Browne also gave students an insight into his own career journey, explaining how he got into this area: “A long time ago when I was applying for training contacts, I thought everybody I speak to who’s done the job for a while says you can’t work out in advance what you are going to want to do. So I thought I’m not going to try and do that, I’ll actually listen to what people are telling me.”
“So I just looked at the firms with a broad range of practice areas in terms of the legal specialism — I didn’t really focus on sectors so much, it was just a big range of legal practices. And the fact that [Burges Salmon] had a four month seat system, so you get six four month-long seats, rather than four six month seats, because I didn’t even do a legal degree, I did philosophy as my undergrad, so I thought I really don’t know what I’m signing up for, although I didn’t mention that in the interview. So it was that that led me in. You rotate round the teams for these four month stints. I got to planning and thought this is genuinely really interesting. Also I looked around and thought that I don’t think many other people know it’s really interesting, and so if I apply I think I have got a reasonable shot here. And so it all played out all right in the end.”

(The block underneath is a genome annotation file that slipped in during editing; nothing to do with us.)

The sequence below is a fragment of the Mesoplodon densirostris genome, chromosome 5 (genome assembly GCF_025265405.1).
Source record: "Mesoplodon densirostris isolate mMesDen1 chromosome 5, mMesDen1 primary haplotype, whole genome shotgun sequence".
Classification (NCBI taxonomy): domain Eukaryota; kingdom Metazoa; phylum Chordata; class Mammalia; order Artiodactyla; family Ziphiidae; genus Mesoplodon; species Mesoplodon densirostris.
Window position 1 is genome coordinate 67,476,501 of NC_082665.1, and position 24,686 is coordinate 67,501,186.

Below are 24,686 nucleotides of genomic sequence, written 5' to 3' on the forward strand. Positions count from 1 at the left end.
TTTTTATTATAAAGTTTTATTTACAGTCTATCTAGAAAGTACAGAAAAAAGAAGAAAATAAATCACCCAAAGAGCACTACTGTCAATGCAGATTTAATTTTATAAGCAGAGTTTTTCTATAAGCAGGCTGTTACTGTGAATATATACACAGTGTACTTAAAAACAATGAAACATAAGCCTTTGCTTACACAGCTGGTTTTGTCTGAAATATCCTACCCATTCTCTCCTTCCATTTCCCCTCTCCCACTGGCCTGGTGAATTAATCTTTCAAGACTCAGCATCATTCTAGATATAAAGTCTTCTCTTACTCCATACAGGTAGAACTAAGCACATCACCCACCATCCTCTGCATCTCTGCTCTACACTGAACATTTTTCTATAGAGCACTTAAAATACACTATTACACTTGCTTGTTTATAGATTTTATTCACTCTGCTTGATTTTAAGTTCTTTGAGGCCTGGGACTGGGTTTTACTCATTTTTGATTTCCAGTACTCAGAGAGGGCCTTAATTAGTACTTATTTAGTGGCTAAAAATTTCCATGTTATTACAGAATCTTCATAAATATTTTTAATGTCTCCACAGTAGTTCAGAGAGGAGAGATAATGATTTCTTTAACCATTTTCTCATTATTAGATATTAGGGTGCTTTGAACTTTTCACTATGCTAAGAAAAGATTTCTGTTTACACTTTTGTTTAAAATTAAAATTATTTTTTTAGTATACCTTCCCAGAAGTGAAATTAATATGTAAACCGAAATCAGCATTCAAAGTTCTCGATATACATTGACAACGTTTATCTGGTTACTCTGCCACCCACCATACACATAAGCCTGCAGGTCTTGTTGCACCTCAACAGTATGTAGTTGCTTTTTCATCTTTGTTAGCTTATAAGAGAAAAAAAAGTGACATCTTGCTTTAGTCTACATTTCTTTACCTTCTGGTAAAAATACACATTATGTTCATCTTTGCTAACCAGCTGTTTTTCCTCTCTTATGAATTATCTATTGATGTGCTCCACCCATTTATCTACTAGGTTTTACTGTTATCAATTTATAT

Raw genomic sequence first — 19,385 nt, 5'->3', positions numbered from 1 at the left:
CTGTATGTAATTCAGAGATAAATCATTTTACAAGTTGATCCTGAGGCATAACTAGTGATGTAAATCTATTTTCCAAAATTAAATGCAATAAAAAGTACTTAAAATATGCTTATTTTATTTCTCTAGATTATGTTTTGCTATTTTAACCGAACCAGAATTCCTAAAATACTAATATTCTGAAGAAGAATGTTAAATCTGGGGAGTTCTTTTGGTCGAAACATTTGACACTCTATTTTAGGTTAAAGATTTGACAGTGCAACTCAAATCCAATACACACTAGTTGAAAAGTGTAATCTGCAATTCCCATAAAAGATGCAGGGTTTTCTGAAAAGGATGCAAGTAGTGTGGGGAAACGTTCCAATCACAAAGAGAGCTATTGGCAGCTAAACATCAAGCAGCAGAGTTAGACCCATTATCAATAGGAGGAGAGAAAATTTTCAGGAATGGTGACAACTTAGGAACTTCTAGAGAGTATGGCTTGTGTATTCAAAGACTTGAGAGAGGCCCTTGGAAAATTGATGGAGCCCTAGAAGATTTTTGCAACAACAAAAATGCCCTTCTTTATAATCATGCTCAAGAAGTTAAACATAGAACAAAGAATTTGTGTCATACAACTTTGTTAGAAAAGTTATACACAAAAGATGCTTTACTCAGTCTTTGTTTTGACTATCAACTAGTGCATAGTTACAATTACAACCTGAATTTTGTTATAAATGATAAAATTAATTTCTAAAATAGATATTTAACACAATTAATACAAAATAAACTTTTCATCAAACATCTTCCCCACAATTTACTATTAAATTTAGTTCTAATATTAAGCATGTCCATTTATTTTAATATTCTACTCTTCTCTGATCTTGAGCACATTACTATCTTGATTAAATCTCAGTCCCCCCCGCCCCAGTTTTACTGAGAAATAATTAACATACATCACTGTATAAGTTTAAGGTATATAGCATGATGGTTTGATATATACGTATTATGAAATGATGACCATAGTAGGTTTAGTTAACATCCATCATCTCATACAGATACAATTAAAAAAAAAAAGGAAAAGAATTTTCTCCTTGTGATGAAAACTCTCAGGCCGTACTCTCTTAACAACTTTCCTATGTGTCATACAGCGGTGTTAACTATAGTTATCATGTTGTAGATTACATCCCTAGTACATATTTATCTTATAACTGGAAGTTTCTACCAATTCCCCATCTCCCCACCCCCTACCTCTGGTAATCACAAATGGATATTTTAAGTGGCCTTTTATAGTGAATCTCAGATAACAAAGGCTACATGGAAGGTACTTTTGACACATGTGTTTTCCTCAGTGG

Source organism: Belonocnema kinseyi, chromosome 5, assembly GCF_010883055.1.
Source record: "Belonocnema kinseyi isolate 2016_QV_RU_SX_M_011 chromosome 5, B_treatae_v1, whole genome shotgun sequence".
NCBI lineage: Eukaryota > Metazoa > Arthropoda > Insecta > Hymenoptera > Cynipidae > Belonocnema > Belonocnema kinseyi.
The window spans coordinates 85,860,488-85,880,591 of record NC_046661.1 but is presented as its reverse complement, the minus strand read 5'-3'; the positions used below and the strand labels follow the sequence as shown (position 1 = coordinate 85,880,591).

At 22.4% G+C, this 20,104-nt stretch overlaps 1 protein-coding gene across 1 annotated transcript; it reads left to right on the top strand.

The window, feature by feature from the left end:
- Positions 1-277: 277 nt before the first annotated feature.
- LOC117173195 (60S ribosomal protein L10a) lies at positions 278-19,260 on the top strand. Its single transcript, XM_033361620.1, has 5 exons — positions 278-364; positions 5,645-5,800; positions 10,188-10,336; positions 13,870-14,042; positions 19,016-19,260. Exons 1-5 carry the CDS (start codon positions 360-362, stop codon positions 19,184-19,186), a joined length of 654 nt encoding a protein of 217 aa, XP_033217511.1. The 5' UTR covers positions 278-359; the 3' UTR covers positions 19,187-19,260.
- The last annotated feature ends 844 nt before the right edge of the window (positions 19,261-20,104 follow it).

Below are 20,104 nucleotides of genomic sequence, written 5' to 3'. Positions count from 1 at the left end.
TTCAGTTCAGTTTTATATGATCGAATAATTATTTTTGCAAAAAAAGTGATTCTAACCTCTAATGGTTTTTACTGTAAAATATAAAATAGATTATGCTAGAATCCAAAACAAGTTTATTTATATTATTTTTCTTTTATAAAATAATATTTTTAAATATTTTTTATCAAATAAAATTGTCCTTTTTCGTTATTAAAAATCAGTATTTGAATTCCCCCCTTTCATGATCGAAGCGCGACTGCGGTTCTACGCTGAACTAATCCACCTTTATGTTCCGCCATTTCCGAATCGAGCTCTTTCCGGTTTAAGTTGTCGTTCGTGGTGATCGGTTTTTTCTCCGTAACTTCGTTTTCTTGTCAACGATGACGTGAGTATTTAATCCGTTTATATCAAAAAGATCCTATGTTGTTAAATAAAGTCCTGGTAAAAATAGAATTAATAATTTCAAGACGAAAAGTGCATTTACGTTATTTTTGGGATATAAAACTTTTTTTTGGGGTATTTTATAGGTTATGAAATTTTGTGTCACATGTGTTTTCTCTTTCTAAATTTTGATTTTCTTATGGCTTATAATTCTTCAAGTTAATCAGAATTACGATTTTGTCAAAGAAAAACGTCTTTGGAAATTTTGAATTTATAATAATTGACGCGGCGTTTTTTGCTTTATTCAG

From Cambridge Uni to projects and planning law in Bristol: Burges Salmon junior solicitor David Browne on his career journey so far #LegalCheekLive
Posted by Legal Cheek on Sunday, November 12, 2017
Providing a different perspective was Matt Evans, a senior figure in Burges Salmon’s business development team. He told the audience of 80 students about how the firm wins new business, and, equally as important, maintains relationships with its wide range of existing infrastructure clients. “There’s a real good strong team ethic here, without competition between offices or between departments,” he said. “And that’s how we market ourselves — the best mix of advice, service and value for clients.”